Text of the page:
Meet 97 year old Hal Lasko. He was a hand letter and graphic designer. In his later years, his grandson introduced him to the computer and Microsoft Paint and he took off to create some surprisingly interesting work.
My talented wife recently finished a showreel of her photography work. It covers a lot of our trip last summer to Europe. Our baby and I make a lot of cameo appearances.
Among other projects I hope launch soon a brand new Sidwell Photography website.
Among Apple’s announcements at the World Wide Developers’ Conference, perhaps the most interesting was the new iOS 7. “iOS 7 brings with it the most significant changes to the user interface since the introduction of the very first iOS,” says Jonathan Ive.
Flat aesthetic. Every area of the interface has been redesigned to a new aesthetic pattern that is light, sharp and flat. A light typography appears throughout. No more protruding glossy buttons, strong drop-shadows, brushed metal or leather textures. They’ve abandoned their tradition of skeuomorphism.
Simplicity. They’ve taken an already simple interface and reduced it even more. Apps are redesigned to better the experience with the principles of minimalism and clarity.
Better apps and features: Apps and features like Notifications, Multi-tasking, Photos, Camera have been reimagined and refined.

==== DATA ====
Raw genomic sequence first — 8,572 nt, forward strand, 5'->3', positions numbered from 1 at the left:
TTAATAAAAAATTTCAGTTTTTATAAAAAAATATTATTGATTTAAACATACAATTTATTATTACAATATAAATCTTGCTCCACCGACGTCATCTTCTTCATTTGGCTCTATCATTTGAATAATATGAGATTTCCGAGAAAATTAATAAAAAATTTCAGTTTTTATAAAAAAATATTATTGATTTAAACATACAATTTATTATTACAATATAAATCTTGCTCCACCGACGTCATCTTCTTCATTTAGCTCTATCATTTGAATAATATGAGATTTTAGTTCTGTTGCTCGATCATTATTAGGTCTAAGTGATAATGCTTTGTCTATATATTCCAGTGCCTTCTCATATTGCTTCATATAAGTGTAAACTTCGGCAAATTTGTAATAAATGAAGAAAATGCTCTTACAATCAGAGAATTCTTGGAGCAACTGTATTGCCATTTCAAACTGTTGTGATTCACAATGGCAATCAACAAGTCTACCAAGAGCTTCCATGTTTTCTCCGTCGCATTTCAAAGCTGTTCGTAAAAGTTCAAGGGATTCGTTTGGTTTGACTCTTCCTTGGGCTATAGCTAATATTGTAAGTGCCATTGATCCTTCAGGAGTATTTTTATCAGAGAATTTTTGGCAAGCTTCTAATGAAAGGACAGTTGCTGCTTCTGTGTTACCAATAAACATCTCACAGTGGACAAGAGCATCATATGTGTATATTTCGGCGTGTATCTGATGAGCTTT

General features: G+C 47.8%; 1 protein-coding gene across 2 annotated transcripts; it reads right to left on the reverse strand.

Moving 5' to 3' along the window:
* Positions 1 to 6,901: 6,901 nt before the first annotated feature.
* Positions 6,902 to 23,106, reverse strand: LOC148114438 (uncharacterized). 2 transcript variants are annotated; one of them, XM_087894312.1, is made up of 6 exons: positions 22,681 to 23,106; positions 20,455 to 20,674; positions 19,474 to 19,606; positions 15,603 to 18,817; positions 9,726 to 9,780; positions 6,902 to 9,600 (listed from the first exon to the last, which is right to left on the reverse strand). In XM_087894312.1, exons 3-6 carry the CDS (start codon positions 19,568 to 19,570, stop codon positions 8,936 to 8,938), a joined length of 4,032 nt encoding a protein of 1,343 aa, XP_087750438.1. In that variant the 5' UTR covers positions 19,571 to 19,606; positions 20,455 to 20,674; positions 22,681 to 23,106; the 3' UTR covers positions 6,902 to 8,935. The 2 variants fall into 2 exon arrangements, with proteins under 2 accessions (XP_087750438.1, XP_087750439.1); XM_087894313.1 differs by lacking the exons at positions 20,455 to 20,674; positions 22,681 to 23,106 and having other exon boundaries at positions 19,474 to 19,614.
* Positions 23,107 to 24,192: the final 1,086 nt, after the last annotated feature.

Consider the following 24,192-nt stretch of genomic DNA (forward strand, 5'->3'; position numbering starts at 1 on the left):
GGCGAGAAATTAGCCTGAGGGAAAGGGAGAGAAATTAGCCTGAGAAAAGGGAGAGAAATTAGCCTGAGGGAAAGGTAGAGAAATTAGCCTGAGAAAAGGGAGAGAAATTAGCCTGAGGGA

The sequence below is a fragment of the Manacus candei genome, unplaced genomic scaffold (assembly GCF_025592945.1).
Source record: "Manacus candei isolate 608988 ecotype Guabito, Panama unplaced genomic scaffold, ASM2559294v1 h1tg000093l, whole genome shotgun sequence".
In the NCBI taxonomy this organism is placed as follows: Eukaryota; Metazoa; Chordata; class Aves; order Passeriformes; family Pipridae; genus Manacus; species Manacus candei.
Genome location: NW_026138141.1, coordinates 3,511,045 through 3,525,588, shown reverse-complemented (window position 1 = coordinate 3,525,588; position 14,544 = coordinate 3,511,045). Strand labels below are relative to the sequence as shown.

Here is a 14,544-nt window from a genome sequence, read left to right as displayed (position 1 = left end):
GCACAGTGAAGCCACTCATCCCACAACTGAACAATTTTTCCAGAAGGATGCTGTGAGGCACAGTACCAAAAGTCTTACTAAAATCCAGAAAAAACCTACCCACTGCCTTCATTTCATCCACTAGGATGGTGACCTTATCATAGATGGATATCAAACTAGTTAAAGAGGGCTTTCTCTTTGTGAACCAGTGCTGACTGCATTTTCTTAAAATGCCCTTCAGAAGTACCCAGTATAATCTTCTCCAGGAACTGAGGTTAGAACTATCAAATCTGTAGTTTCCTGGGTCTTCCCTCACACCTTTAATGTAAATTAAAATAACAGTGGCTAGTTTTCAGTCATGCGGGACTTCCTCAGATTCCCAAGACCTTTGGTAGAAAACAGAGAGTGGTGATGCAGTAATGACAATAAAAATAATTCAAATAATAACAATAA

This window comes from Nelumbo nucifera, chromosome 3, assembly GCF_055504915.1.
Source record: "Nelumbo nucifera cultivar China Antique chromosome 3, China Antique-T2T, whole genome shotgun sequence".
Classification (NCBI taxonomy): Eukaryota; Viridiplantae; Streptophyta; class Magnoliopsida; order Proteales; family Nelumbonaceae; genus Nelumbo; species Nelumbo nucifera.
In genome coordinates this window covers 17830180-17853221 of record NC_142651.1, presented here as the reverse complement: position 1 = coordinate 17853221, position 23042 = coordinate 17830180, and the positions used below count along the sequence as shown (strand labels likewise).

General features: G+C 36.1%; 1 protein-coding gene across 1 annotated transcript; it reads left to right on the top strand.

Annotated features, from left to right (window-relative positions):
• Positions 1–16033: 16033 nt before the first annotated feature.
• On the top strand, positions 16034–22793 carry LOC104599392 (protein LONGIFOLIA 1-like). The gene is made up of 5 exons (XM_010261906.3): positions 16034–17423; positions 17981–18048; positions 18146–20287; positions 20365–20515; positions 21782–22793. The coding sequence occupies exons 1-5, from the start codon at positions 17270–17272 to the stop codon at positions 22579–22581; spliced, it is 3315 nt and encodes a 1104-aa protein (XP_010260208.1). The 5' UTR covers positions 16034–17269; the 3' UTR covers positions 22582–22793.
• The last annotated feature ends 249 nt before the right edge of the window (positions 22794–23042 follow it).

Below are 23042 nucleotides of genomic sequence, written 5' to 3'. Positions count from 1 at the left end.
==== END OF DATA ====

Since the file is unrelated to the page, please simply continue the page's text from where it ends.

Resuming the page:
Despite all these changes, the core functionally hasn’t changed and users will have no problem learning the new OS. That seemed to be fatal flaw of Windows 8. It has a huge learning curve and most Windows users don’t want to learn it.
In 2011 Chris Taylor wrote “Facebook Is Getting Too D*** Complicated” claiming Facebook was suffering from feature creep. More features, icons, tools and everything was getting smaller and smaller. Places, Marketplace, Apps, Gifts, Timeline, Video Chat. Everything was crowded. The core experience of interacting with friends suffered.
“Engineers, bless their hearts, want to give us access to all the exciting new functions they’ve come up with. But they’re not great at making them simple enough for the average user, or at removing the buttons we no longer need. When a company does have the courage and discipline to slash away at its engineers’ wish lists, and adhere to the KISS principle of design (Keep It Simple, Stupid), it can rise head and shoulders above its rivals and delight its users. Apple is a great example of that, as is Nintendo (the Wii being one of the most simple — and successful — game console designs of all time.)
“Unfortunately for its 800 million users, Facebook does not appear to be that kind of company. It used to be, and its inherent simplicity was part of the reason it was so successful. But now it is falling victim to feature creep — and a roster of settings that are becoming increasingly complex.”
Luckily Facebook got wise.
In the book, Rework, Jason Fried and David Heinemeier Hansson suggest:
“Underdo the competition…Do less than your competitors to beat them. Solve the simple problems and leave the hairy, difficult, nasty problems to the competition. Instead of one-upping, try one-downing. Instead of outdoing, try underdoing.”
We just released a new video about the Senior Art Show experience for a few students. Our videographer, John Worthington, filmed and edited it. I helped plan and interview. I love how it turned out: good interviews, intriguing b-roll, beautiful compositions and solid storytelling.